Bedell, who ran two un­suc­cess­ful con­gres­sional cam­paigns, had the early en­dorse­ment of Rep. Abi­gail Span­berger, D-7th. Ul­ti­mately, Hashmi out­raised Bedell and clinched the nom­i­na­tion with 49.4% of the vote.

Se­nate Dis­trict 11

Amanda Pohl, an advocate for vic­tims of sex­ual or do­mes­tic vi­o­lence, de­feated lawyer Wayne Pow­ell for the Demo­cratic nom­i­na­tion to run against Sen. Amanda Chase, R-Ch­ester­field.

The dis­trict in­cludes a large swath of Ch­ester­field, and all of Amelia County and the city of Colo­nial Heights.

“We had a lot of grass­roots sup­port and a pos­i­tive mes­sage,” Pohl said.

Se­nate Dis­trict 12

Rod­man cap­tured 60% to Lothe’s 40%. The dis­trict is chiefly in Henrico, but in­cludes a por­tion of Hanover County.

Rod­man an­nounced her run for state Se­nate af­ter just one term in the House of Del­e­gates — a seat she won by de­feat­ing Del. John O’Ban­non, a 17-year Repub­li­can in­cum­bent. Rod­man had the early back­ing of Northam’s po­lit­i­cal team, which fielded crit­i­cism for boost­ing Rod­man in a race where two women of color had al­ready an­nounced runs.

House Dis­trict 68

Gar­ri­son Coward, chief op­er­at­ing of­fi­cer for a Rich­mond-based pre­dic­tive an­a­lyt­ics firm, de­feated Lori Losi, an ac­coun­tant and fi­nan­cial con­sul­tant for a re­cruit­ment firm, in the Repub­li­can nom­i­na­tion fight to take on Del. Dawn Adams, D-Rich­mond.

The dis­trict in­cludes parts of the city of Rich­mond

and Ch­ester­field and Henrico coun­ties.

Coward, 29, ran as a busi­ness-ori­ented moderate Repub­li­can who would bring di­ver­sity to the Repub­li­can cadre in the House as an African Amer­i­can.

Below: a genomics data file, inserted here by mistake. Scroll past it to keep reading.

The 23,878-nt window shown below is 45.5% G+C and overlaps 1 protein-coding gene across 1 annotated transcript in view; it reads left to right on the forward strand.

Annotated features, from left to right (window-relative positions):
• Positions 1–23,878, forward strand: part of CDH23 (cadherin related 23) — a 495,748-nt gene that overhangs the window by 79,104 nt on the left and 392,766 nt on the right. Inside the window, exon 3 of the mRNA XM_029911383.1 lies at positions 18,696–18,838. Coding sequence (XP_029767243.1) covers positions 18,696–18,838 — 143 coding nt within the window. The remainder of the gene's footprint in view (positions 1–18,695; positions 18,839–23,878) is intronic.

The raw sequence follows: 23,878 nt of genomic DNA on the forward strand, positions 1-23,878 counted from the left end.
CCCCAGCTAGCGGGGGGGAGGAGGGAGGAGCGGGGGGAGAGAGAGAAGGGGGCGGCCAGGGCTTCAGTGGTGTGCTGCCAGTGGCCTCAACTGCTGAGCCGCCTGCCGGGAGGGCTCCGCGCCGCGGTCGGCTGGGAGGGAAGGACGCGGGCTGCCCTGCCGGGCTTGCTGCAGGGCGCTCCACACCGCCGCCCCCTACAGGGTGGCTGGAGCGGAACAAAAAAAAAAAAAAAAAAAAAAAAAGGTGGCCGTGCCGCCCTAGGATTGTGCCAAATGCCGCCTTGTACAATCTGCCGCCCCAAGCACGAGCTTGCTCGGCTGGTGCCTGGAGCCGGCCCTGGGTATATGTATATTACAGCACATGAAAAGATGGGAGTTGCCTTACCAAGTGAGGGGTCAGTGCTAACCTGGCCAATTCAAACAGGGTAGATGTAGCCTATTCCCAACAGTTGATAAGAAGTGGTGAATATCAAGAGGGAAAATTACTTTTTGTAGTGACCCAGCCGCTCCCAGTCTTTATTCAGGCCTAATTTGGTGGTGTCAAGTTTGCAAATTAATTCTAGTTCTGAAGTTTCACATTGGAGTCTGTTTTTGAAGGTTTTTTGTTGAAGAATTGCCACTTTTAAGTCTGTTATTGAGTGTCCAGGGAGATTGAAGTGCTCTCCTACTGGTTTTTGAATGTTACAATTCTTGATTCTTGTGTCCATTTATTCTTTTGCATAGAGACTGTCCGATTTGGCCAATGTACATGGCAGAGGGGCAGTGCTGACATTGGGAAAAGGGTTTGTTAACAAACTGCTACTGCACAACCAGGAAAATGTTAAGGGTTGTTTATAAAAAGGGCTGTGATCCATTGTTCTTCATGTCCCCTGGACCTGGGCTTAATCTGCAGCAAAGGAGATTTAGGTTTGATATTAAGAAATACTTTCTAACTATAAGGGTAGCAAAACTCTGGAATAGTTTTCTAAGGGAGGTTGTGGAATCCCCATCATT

“I am deeply moved by the ex­pres­sion of con­fi­dence from all three lo­cal­i­ties,” Coward said. “We will con­tinue to run a cam­paign cen­tered around com­mon-sense ideas.”

House Dis­trict 62

Lind­sey Dougherty, a bud­get an­a­lyst for Ch­ester­field, and Ta­vorise Marks, re­gional co­or­di­na­tor for the Vir­ginia Fam­ily and Fa­ther­hood Ini­tia­tive within the Vir­ginia De­part­ment of Health, were in a tight contest for the Demo­cratic nom­i­na­tion to run for a seat that is open with the re­tire­ment of Del. Ri­ley In­gram, R-Hopewell.

As of press time, the contest re­mained too close to call.

The Repub­li­can nom­i­nee is Carrie Coyner, a mem­ber of the Ch­ester­field County School Board.


Joe Mor­ris­sey kissed his daughter Kennedy, 6, as he cel­e­brated win­ning his Demo­cratic pri­mary race at Plaza Mex­ico in Peters­burg on Tuesday. He was joined by his mother-in-law, Dei­dre Warren (from left); as­sis­tant Ann Law­son; wife, Myrna; and his chil­dren.


Ghaz­ala Hashmi em­braced her hus­band, Azhar Rafiq, af­ter win­ning her pri­mary in the 10th Se­nate Dis­trict on Tuesday. Hashmi now faces Sen. Glen Sturte­vant, R-Rich­mond.